Brey (Brey 2000) makes an important contribution to extension theory rejecting the thesis that the technological “artifacts are functional copies of human organs” (Brey 2000: 8), which Kapp proposes, and redefines Rothenberg's claim that technology extends human intentions in the following way: “technology extends the means by which human intentions are realized” (Brey 2000: 8). His thesis overcomes the initial flaw of the extension theory to claim morphological or more abstract similarities between organs and technology. It admits that artifacts add “functional features” to the human body but also “accounts for artifacts that have functional abilities not possessed by human faculties, such as the ability to give light, ionize, or magnetize” (Brey 2000: 9). He distinguishes between amplificatory extensions, which amplify existing function, and separate extensions which “form a new functional unit” like the piano that does not enhance the “already existing capacity of the hands to produce music” (Brey 2000: 15).

His argumentation strengthens the extension theory and its connection with the perspective of embodied cognition. He writes that both types of extensions – amplificatory and separate – form a “symbiotic relationship with human organs” and engage in embodiment relations. The proximity between ideas of embodied cognition and extension theory (in particular extended mind) can be explained by the factor of mediation: in the embodied cognition argument cognition is mediated by the human body, while in the extension theory argument the prosthesis of technology is the mediator of cognition. In the idea of “prosthesis”, the point is that computers, as well as eyeglasses, are perceived as inseparable from the cognitive process. The symbiosis is considered so full that the evolution of the prosthesis is regarded as constituting the very reality of human evolution (Stiegler 1998: 50).

Brey explicates why the extension theory of technology is important: it raises the questions about human nature and the implications of technology for society and culture; the theory contributes to the analysis of the evolution of technology, as well (Brey 2000: 15).

The author here proposes that the framing and justification of the literacy concept are among the important implications of the extension theory of technology. The opposite, however, is also valid: the literacy concept strengthens the extension theory. The following section will present how studies on the cultural and social effects technology facilitates are used for the reinforcement of the theory of technology as an extension with empirical data and analysis.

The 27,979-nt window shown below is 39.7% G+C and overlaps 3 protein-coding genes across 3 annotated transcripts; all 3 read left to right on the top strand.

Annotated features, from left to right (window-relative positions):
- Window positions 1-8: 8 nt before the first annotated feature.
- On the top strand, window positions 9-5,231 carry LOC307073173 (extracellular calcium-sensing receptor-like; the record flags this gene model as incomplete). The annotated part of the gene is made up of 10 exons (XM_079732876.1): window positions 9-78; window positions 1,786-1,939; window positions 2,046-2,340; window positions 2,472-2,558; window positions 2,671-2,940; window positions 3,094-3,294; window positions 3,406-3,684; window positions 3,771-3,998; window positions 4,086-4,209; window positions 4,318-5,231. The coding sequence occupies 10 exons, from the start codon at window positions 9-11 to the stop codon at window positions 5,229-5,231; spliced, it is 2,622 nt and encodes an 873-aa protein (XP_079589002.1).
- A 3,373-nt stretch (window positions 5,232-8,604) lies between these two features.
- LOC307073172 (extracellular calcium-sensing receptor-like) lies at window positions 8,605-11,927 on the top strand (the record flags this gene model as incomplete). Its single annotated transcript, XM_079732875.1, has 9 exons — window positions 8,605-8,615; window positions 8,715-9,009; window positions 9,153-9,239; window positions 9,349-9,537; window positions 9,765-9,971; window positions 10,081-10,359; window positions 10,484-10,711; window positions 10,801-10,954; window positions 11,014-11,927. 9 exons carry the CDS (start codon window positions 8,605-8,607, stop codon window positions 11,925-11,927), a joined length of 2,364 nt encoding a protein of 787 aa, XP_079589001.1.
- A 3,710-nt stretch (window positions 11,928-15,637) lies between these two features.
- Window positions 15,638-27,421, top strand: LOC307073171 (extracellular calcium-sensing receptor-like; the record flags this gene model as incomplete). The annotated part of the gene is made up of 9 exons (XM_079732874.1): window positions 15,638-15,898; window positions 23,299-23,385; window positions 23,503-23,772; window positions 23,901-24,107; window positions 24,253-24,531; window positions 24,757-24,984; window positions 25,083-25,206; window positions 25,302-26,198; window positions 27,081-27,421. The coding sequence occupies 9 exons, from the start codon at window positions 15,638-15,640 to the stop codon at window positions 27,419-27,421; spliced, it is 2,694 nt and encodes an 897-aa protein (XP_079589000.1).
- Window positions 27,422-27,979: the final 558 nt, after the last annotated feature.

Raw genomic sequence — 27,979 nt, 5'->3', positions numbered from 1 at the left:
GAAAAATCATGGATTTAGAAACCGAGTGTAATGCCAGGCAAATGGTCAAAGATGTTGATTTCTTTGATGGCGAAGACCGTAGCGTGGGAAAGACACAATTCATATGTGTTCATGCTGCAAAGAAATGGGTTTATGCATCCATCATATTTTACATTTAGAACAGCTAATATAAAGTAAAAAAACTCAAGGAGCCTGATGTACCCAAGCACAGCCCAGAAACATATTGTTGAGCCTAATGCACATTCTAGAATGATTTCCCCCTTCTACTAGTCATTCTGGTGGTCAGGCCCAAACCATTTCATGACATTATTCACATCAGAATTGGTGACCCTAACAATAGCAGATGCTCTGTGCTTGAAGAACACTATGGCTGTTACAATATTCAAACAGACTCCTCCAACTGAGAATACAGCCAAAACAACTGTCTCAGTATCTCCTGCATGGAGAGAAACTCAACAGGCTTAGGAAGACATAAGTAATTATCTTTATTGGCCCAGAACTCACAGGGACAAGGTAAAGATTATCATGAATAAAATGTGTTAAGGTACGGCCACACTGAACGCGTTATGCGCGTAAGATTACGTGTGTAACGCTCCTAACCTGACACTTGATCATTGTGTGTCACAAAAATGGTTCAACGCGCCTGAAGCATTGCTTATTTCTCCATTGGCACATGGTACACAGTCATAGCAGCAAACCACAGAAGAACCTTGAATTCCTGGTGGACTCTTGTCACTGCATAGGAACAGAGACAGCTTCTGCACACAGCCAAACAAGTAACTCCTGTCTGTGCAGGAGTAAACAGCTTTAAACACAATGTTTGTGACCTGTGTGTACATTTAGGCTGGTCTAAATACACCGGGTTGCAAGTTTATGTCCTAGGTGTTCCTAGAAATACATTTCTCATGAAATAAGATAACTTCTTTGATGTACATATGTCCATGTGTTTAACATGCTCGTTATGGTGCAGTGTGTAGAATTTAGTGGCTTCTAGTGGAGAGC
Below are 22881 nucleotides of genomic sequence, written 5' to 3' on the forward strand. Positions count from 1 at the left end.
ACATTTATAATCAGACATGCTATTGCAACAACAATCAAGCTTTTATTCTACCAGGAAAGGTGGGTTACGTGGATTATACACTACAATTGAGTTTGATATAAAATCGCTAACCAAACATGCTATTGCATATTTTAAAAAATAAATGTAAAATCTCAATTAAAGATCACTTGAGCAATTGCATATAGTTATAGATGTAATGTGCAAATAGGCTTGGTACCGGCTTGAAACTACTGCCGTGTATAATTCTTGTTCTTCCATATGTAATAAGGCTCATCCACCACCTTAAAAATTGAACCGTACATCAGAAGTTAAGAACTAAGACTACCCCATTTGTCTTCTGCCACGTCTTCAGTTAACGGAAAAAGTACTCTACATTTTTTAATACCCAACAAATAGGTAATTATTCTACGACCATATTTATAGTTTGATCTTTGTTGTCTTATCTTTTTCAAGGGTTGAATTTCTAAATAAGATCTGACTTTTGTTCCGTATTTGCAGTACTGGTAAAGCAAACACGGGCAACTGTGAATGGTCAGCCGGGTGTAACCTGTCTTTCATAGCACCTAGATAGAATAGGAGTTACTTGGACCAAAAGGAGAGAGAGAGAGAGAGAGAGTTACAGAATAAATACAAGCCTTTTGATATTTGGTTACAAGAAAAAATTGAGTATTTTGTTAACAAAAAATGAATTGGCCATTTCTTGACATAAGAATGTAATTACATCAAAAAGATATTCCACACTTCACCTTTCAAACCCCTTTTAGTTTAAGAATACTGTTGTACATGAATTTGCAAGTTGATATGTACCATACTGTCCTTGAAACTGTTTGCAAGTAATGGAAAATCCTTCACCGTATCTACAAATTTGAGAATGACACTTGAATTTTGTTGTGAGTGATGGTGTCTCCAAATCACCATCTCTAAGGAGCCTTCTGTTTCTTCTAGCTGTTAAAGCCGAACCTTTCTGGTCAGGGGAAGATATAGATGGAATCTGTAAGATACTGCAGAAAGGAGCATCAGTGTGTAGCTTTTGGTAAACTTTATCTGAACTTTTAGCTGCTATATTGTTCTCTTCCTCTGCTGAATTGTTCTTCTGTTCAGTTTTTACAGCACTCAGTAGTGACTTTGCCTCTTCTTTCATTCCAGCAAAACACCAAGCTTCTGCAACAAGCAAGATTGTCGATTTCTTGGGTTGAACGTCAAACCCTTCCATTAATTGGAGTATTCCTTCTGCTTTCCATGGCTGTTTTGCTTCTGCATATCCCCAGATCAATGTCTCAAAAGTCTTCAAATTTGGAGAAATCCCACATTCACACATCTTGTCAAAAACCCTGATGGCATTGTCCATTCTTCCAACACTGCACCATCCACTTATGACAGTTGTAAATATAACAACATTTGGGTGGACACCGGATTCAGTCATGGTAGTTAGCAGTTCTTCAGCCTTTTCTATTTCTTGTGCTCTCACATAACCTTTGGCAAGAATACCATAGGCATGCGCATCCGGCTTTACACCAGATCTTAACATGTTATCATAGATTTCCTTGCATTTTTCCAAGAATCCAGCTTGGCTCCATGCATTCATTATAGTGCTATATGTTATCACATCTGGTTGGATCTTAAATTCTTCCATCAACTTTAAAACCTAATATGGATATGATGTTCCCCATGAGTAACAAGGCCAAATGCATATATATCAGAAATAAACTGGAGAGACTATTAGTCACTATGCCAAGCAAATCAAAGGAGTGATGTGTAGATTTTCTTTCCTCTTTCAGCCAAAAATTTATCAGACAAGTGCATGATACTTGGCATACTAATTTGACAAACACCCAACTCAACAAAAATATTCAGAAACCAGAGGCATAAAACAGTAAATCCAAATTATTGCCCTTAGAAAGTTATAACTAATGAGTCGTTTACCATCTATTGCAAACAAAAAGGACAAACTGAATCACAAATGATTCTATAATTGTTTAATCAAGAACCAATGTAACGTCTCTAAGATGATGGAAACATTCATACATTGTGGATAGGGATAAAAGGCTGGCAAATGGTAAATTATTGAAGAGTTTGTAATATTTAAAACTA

2. Literacy doctrine

There is a common base of ideas that unites the extension theory of technology, shaped within the field of philosophy of technology mainly in the second half of the 20th century, and literacy doctrine whose origins are in the field of Classical Studies and Linguistics. This common base can be expressed in the following way:

Communication technologies mediate the way we produce, store and communicate information. The mediator affects the form and content of information. The form and the content of information affect our concept of truth and knowledge. And our concepts of truth and knowledge affect our concept of reality.

Literacy doctrine provides a model about how we produce our reality by means of communication technology and how we can reach the message communicated through the respective technology. By the concept of “literacy doctrine” here is defined the discourse which encourages the discussions about the existence of many types of literacy, related to different technologies and the skills, associated with them.

The understanding that there is no single type of literacy has built up gradually in the last century. As contributors to this field could be considered many researchers who study and describe the effects of technology on knowledge, perception, truth, illusion, public opinion from the point of view of various disciplines like literature studies (M. Parry, A. Lord, I. Watt), social anthropology (J. Goody), history (W. Ong), linguistics (Saussure), aesthetics and visual arts (E. Gombrich), journalism (W. Lippmann), political studies (H. Lasswell), media studies (L. Masterman, D. Buckingham), philosophy (S. Sontag, R. Barthes, J. Baudrillard) and many others who never explicitly worked in support of literacy thesis, but their contributions provided valuable insights, analysis, and data.

Since the 1920s the ideas about oral and written cultures as different modes of knowledge gradually built up following the pioneering work of Antoine Meillet and M. Parry. Parry developed the oral-formulaic theory of epic poetry which introduced the memory-friendly form of knowledge – the poetics of formulas – as an important feature of oral memory (Parry 1930, 1932, 1933). The uniqueness of oral cultures comes from the particular way human speech acts as a technology for communication. The effects of oral culture on knowledge lead to a number of specifics like the identification of knowledge with the knower (Havelock 1994), construction of “memory aids” (Havelock 1994), “communal development of knowledge” (Carr 2020: 47) situational learning (Ong 2013), no difference between recollection and doing (Illich, Sanders 1989: 15), sound, action, and power (Ong 2013). Here the content of knowledge is stored in the artistic and entertaining forms of myths and legends, poems and songs, sayings and proverbs, and the very way for production and transmission of this knowledge facilitate the formation of ahistorical, anthropomorphic, situational, and pluralistic truths - very different from the truths that later technologies for transmission and production of knowledge facilitate.